“It feels like we’ve been in COVID forever.” Robb Hankins, president and CEO of ArtsinStark, has been operating in pandemic mode for so long that the back end of the proverbial tunnel seems to have disappeared. But he remains optimistic, even when the light at the front end of that passageway remains a bit dim.
The Canton Museum of Art is more than just a place to look at pretty things hanging on the wall. In the past five years, the museum has increased the number of events it hosts and has expanded its free offerings and outreach activities to make the museum more accessible. In 2020, it will celebrate 85 years of being a cultural resource.
Under the guidance of Max Barton, executive director of the Canton Museum of Art since September 2014, the museum has steadily increased its public profile through programming designed to attract new visitors from all corners of the community and beyond.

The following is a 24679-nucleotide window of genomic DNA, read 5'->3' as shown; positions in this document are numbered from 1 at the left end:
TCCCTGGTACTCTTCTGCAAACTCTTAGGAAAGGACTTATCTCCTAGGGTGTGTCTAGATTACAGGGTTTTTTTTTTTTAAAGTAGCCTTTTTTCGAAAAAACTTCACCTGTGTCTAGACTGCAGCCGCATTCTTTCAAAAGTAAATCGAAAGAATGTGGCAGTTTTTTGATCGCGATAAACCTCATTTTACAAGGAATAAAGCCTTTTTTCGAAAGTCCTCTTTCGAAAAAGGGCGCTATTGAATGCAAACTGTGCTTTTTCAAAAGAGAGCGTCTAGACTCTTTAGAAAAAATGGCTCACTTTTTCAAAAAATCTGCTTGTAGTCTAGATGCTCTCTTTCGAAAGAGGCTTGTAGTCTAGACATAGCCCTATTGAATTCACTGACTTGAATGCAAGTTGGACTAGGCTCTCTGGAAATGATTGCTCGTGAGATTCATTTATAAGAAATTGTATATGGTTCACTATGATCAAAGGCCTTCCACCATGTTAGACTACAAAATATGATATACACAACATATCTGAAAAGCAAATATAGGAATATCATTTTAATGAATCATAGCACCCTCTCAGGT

This month, dozens of local artists will have their best pieces up for display in one place. March marks the return of the biennial Canton Artists League show held at the Canton Museum of Art. Members of the league—who range from professional to amateur—will showcase their work in the upper galleries of the museum. The art in the Visions 2019 exhibit will be judged and then awarded during a reception on March 3.
Painter Evie Zimmer loves flowers so much she stops to take photos of them in the grocery store. And once she has those photos, she manipulates them until they look interesting, and then she gets and idea, and then she heads to the canvas.
The Canton Museum of Art is a mecca of gift ideas for that person who’s impossible to buy for. “The art museum is for everyone,” said Danielle Attar, marketing and events director. “It’s not some old stodgy art museum; it’s fresh and young and open for everyone.”
Art therapist Amy Hope provided an informative program on “Art for Health and Healing” at the Canton Museum of Art in April. Sponsored by Canton Fine Arts Associates, the program offered insights and examples of how art therapy can help heal various personal conditions, including veterans with post-traumatic stress disorder. The event included an interactive demonstration featuring art therapy, a Q&A session and a catered lunch.
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